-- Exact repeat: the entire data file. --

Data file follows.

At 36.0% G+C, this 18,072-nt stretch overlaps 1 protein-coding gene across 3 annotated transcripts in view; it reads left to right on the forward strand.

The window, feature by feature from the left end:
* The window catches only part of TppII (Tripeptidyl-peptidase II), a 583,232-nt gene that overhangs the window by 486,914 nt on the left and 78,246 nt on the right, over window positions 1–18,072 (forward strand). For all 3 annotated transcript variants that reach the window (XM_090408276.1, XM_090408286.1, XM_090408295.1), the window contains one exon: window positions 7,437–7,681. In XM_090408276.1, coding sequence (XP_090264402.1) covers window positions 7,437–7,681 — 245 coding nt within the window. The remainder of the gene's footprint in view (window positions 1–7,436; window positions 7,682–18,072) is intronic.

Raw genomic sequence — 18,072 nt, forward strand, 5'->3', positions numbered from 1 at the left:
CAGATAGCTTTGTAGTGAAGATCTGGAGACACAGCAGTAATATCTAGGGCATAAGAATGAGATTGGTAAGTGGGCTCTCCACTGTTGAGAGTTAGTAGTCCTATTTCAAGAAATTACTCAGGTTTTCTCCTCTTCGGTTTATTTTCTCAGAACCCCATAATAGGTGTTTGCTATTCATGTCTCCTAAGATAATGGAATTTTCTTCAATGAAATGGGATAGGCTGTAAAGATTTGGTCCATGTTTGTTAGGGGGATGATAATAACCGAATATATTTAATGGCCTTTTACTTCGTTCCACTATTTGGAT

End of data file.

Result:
At 36.0% G+C, this 18,072-nt stretch overlaps 1 protein-coding gene across 3 annotated transcripts in view; it reads left to right on the forward strand.

The window, feature by feature from the left end:
* The window catches only part of TppII (Tripeptidyl-peptidase II), a 583,232-nt gene that overhangs the window by 486,914 nt on the left and 78,246 nt on the right, over window positions 1–18,072 (forward strand). For all 3 annotated transcript variants that reach the window (XM_090408276.1, XM_090408286.1, XM_090408295.1), the window contains one exon: window positions 7,437–7,681. In XM_090408276.1, coding sequence (XP_090264402.1) covers window positions 7,437–7,681 — 245 coding nt within the window. The remainder of the gene's footprint in view (window positions 1–7,436; window positions 7,682–18,072) is intronic.

Raw genomic sequence — 18,072 nt, forward strand, 5'->3', positions numbered from 1 at the left:
CAGATAGCTTTGTAGTGAAGATCTGGAGACACAGCAGTAATATCTAGGGCATAAGAATGAGATTGGTAAGTGGGCTCTCCACTGTTGAGAGTTAGTAGTCCTATTTCAAGAAATTACTCAGGTTTTCTCCTCTTCGGTTTATTTTCTCAGAACCCCATAATAGGTGTTTGCTATTCATGTCTCCTAAGATAATGGAATTTTCTTCAATGAAATGGGATAGGCTGTAAAGATTTGGTCCATGTTTGTTAGGGGGATGATAATAACCGAATATATTTAATGGCCTTTTACTTCGTTCCACTATTTGGAT